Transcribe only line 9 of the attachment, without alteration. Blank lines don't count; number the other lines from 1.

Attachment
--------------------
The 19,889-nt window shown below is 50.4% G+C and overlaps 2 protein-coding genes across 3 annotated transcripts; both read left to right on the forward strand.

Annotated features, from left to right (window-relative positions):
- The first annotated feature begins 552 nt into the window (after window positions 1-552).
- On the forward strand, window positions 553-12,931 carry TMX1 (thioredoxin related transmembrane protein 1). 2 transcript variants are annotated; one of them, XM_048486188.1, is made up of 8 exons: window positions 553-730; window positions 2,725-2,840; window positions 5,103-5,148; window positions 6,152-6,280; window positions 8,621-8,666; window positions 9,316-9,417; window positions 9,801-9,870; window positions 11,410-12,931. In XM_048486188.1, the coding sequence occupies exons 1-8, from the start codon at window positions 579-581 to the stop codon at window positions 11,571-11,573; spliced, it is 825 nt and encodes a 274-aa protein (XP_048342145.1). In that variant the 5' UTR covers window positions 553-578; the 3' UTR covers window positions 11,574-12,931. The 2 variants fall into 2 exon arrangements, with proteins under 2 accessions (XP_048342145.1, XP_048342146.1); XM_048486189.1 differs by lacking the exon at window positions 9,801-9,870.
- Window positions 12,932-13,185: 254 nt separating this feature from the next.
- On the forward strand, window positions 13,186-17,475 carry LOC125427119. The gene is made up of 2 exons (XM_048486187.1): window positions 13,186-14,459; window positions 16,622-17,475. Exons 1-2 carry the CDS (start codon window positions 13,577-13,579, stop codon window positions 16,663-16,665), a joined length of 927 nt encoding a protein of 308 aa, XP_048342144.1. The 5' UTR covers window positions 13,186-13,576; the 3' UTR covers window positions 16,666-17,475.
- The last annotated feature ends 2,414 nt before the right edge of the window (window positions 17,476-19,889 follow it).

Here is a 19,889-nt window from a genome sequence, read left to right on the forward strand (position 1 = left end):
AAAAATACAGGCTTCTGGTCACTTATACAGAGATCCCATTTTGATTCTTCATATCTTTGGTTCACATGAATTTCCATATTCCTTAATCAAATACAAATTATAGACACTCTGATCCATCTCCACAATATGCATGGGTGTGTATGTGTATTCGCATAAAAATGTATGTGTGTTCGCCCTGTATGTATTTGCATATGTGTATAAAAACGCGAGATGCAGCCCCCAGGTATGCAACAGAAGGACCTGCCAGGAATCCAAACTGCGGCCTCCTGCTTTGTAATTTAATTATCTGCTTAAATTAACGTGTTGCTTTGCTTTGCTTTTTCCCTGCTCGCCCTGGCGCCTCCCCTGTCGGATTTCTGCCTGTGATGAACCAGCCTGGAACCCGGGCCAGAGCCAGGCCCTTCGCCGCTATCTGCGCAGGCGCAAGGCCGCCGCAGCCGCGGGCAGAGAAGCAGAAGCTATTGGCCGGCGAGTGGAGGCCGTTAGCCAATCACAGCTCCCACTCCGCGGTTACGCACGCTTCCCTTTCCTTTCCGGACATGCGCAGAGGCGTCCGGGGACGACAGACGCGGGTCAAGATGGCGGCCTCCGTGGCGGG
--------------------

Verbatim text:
AAAAATACAGGCTTCTGGTCACTTATACAGAGATCCCATTTTGATTCTTCATATCTTTGGTTCACATGAATTTCCATATTCCTTAATCAAATACAAATTATAGACACTCTGATCCATCTCCACAATATGCATGGGTGTGTATGTGTATTCGCATAAAAATGTATGTGTGTTCGCCCTGTATGTATTTGCATATGTGTATAAAAACGCGAGATGCAGCCCCCAGGTATGCAACAGAAGGACCTGCCAGGAATCCAAACTGCGGCCTCCTGCTTTGTAATTTAATTATCTGCTTAAATTAACGTGTTGCTTTGCTTTGCTTTTTCCCTGCTCGCCCTGGCGCCTCCCCTGTCGGATTTCTGCCTGTGATGAACCAGCCTGGAACCCGGGCCAGAGCCAGGCCCTTCGCCGCTATCTGCGCAGGCGCAAGGCCGCCGCAGCCGCGGGCAGAGAAGCAGAAGCTATTGGCCGGCGAGTGGAGGCCGTTAGCCAATCACAGCTCCCACTCCGCGGTTACGCACGCTTCCCTTTCCTTTCCGGACATGCGCAGAGGCGTCCGGGGACGACAGACGCGGGTCAAGATGGCGGCCTCCGTGGCGGG